Edit : I just remembered a very special dragon : https://en.wikipedia.org/wiki/Puff,_the_Magic_Dragon
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Last edited by Alrik Fassbauer; May 19th, 2019 at 13:44.
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May 20th, 2019, 00:31
Isn't the very definition of competition "a battle for dominance", whether it be a sport, a board game, card game or computer game? Aren't all forms of competition just versions of 'power creep'? The general idea of pretty much every computer game ever is the idea that the game becomes more complex over time, whether it be Mario through Monkey Island or Tetris through Grand Theft Auto.

While RPGs gradually make you more powerful, the good ones usually do so in a way that still makes you feel nervous of the next encounter, isn't that the whole reason Dark Souls is so popular, after all. So, are you sure you're not confusing complexity and gradual difficulty increases for power-creep?

I've no doubt some people do get a power-buzz from RPGs, but I see no reason why they wouldn't get the same power-buzz from poker, monopoly or GTA? I mean, I agree min/maxers are really boring people, in the classic notion of the term 'a bore' due to their exceptionally narrow and tunnel-visioned mindset, but they're probably the same with all the games they play, not just RPGs, so I'm not sure why you'd make such a big case for RPGs being especially at fault here for what is a generally common human condition.

Likewise, I've no idea why you blame combat in RPGs. If all the stats related to non-combat skills, such as diplomacy, then they'd just min/max those as well and strive to be 'the best diplomat' or whatever. Are you sure you're not fitting the facts round your theory instead of looking at the facts and then making a theory?

Playable dragons sounds great to me, not from a power point of view but just from a novelty and variety point of view. Why the heck not? I mean, I know why not for traditional reasons, those being that you usually start at level 1 and dragons are considered a very high level enemy, so it's not a level 1 option. But if the game made it work somehow, then sure, why not. Maybe a end-game level druid can shapeshift into a dragon? Sounds great to me. Very entertaining. Etc.
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May 21st, 2019, 14:32
Originally Posted by lackblogger View Post
Playable dragons sounds great to me, not from a power point of view but just from a novelty and variety point of view. Why the heck not? I mean, I know why not for traditional reasons, those being that you usually start at level 1 and dragons are considered a very high level enemy, so it's not a level 1 option. But if the game made it work somehow, then sure, why not. Maybe a end-game level druid can shapeshift into a dragon? Sounds great to me. Very entertaining. Etc.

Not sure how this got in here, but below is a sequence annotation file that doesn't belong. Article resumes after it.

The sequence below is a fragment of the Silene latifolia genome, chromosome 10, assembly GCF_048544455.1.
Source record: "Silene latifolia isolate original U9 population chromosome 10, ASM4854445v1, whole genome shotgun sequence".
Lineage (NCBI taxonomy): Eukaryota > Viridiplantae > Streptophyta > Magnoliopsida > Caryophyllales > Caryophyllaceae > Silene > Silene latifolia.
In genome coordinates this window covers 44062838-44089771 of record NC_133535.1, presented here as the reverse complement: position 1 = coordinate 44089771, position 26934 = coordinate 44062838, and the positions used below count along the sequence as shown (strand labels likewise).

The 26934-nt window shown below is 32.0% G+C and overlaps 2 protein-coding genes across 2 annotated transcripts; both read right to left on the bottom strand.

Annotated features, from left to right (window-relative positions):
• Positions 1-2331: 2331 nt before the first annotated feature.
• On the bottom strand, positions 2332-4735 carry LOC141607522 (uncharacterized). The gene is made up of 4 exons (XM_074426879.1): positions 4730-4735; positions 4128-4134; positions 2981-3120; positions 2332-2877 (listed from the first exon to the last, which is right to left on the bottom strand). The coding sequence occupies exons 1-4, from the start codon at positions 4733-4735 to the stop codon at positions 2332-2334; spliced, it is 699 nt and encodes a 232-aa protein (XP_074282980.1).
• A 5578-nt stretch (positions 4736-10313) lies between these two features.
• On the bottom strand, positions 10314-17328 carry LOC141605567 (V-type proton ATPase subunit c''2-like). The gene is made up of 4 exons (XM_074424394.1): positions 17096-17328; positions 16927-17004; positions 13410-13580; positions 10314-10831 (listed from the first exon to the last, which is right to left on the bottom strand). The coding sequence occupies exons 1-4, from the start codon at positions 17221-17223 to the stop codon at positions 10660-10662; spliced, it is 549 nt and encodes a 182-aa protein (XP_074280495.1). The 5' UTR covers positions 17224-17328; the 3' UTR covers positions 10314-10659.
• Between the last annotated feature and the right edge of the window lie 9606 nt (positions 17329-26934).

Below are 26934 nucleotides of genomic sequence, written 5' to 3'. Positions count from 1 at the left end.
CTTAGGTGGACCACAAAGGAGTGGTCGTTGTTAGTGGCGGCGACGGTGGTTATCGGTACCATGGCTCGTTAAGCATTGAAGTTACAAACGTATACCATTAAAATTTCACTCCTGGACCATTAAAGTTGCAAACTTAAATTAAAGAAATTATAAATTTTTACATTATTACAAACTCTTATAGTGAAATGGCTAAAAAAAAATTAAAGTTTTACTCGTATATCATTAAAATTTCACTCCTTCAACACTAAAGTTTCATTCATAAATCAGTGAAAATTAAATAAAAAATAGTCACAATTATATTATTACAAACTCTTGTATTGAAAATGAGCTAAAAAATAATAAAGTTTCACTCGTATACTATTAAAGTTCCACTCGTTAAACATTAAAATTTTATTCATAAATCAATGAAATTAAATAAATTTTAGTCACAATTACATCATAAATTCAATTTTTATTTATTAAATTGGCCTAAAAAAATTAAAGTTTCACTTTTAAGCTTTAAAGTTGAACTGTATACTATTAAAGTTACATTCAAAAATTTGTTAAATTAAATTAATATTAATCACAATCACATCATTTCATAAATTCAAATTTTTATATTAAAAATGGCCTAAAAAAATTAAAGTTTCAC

I'll leave this here:
https://store.steampowered.com/app/3…agon_The_Game/

Game is on my wishlist and IMHO has an awesome premise (I think there was a crowdfunding campaign for it too a while ago), but lack of updates make me think it is (unfortunately) pretty much dead in the water.
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May 21st, 2019, 18:13
Originally Posted by lackblogger View Post
Isn't the very definition of competition "a battle for dominance", whether it be a sport, a board game, card game or computer game? Aren't all forms of competition just versions of 'power creep'?
No, I don't think so.

In my eyes, some of these "contests" are just a kind of "match or non-match ?"

Plus, in ye olde days, these contests could be done with some kind of … what's the word … "sportsmanlike" … That's why referees are there in soccer / football in the first place. And rules, too.

Last year I was watching a video - a lecture (kind of) about men and women. Held by a woman named Birkenbihl.
In it, she was saying something important.
Quoting from my memory (original in German language) :

"Women are. Men must fight for their being day by day."

This opened my eyes towards the question whether there must always be conflict or not.

Today, i say : No.
"Conflict" is an invention by men to have a reason to carry out contests, and to find out who's the biggest badass.

Plus, my newish theory hat humans are - as I put it - pack animals. Humanoity has Alphas, Betas, etc. - a hierachy, essential. I fear it might even be built in into our genes. And that's the reason why ranks (like in military) exist in the first place.

But yes, "conflict" is an invention by men. I don't really need conflict. Sometimes, it's just good to sit in a cosy, warm chair and drinking some hot coffee. No conflict needed at that moment.

And games are to 99 % produced by men.
And men *want* conflict.
And men *need* conflict - because they are tested ALL OF THE TIME. From the first breath to the last breath - at least in an male environment - but even women test men, because they wanted to have the best partner for their offspring, and they are so much more selective in that.

"Women are. Men must fight for their being day by day."

And that's why there are so many contests.

As a sidenote, yes, contests are there with women as well. But they are a contest of being - because a "bauty contest" is a contest how a person liiks like - and the look (or in this case, the beauty) of a person has (normally) nothing to do with for example muscular strength (about which so many men's contests are about).

But - there's still another theory of mine . That "beauty" is unconsciously regarded as a sign of "fitness in the second generation", because the les a person must physically work, the less disturbed the development of the body is - and therefore amore "beauty" a person can develop. Imho. and that's why there is the formulation "the beautiful ones and the rich ones" in the first place, imho, because both are often one and the same.